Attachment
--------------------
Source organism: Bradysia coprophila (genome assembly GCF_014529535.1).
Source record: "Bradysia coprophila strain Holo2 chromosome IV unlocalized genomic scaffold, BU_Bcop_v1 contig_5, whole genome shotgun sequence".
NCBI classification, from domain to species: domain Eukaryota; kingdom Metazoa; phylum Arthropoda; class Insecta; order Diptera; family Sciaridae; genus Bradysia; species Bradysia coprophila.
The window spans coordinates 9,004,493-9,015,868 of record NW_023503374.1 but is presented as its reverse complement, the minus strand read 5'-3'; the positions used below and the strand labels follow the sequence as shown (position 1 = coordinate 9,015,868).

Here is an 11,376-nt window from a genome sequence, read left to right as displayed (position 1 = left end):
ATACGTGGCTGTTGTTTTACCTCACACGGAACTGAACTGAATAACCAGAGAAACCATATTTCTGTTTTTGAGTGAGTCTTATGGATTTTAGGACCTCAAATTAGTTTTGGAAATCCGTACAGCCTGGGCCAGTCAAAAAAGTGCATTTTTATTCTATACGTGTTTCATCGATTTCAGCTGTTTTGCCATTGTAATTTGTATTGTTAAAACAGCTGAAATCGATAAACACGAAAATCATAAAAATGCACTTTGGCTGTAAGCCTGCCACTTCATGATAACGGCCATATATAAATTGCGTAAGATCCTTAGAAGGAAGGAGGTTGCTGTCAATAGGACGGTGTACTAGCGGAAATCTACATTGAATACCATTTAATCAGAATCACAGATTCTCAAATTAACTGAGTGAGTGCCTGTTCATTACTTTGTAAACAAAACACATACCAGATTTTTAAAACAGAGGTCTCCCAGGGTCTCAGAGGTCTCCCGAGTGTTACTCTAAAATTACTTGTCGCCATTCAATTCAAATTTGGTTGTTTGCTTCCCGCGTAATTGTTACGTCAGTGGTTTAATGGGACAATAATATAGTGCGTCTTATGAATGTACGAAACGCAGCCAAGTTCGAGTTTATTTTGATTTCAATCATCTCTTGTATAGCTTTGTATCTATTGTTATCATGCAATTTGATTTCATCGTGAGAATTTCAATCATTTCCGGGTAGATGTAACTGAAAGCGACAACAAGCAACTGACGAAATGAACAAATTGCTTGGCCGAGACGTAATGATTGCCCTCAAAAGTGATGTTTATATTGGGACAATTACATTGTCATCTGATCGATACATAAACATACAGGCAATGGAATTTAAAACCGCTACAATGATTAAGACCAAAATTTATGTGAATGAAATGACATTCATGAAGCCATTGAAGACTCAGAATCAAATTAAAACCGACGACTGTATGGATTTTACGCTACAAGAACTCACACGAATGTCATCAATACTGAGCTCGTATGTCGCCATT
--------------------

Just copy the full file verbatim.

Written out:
Source organism: Bradysia coprophila (genome assembly GCF_014529535.1).
Source record: "Bradysia coprophila strain Holo2 chromosome IV unlocalized genomic scaffold, BU_Bcop_v1 contig_5, whole genome shotgun sequence".
NCBI classification, from domain to species: domain Eukaryota; kingdom Metazoa; phylum Arthropoda; class Insecta; order Diptera; family Sciaridae; genus Bradysia; species Bradysia coprophila.
The window spans coordinates 9,004,493-9,015,868 of record NW_023503374.1 but is presented as its reverse complement, the minus strand read 5'-3'; the positions used below and the strand labels follow the sequence as shown (position 1 = coordinate 9,015,868).

Here is an 11,376-nt window from a genome sequence, read left to right as displayed (position 1 = left end):
ATACGTGGCTGTTGTTTTACCTCACACGGAACTGAACTGAATAACCAGAGAAACCATATTTCTGTTTTTGAGTGAGTCTTATGGATTTTAGGACCTCAAATTAGTTTTGGAAATCCGTACAGCCTGGGCCAGTCAAAAAAGTGCATTTTTATTCTATACGTGTTTCATCGATTTCAGCTGTTTTGCCATTGTAATTTGTATTGTTAAAACAGCTGAAATCGATAAACACGAAAATCATAAAAATGCACTTTGGCTGTAAGCCTGCCACTTCATGATAACGGCCATATATAAATTGCGTAAGATCCTTAGAAGGAAGGAGGTTGCTGTCAATAGGACGGTGTACTAGCGGAAATCTACATTGAATACCATTTAATCAGAATCACAGATTCTCAAATTAACTGAGTGAGTGCCTGTTCATTACTTTGTAAACAAAACACATACCAGATTTTTAAAACAGAGGTCTCCCAGGGTCTCAGAGGTCTCCCGAGTGTTACTCTAAAATTACTTGTCGCCATTCAATTCAAATTTGGTTGTTTGCTTCCCGCGTAATTGTTACGTCAGTGGTTTAATGGGACAATAATATAGTGCGTCTTATGAATGTACGAAACGCAGCCAAGTTCGAGTTTATTTTGATTTCAATCATCTCTTGTATAGCTTTGTATCTATTGTTATCATGCAATTTGATTTCATCGTGAGAATTTCAATCATTTCCGGGTAGATGTAACTGAAAGCGACAACAAGCAACTGACGAAATGAACAAATTGCTTGGCCGAGACGTAATGATTGCCCTCAAAAGTGATGTTTATATTGGGACAATTACATTGTCATCTGATCGATACATAAACATACAGGCAATGGAATTTAAAACCGCTACAATGATTAAGACCAAAATTTATGTGAATGAAATGACATTCATGAAGCCATTGAAGACTCAGAATCAAATTAAAACCGACGACTGTATGGATTTTACGCTACAAGAACTCACACGAATGTCATCAATACTGAGCTCGTATGTCGCCATT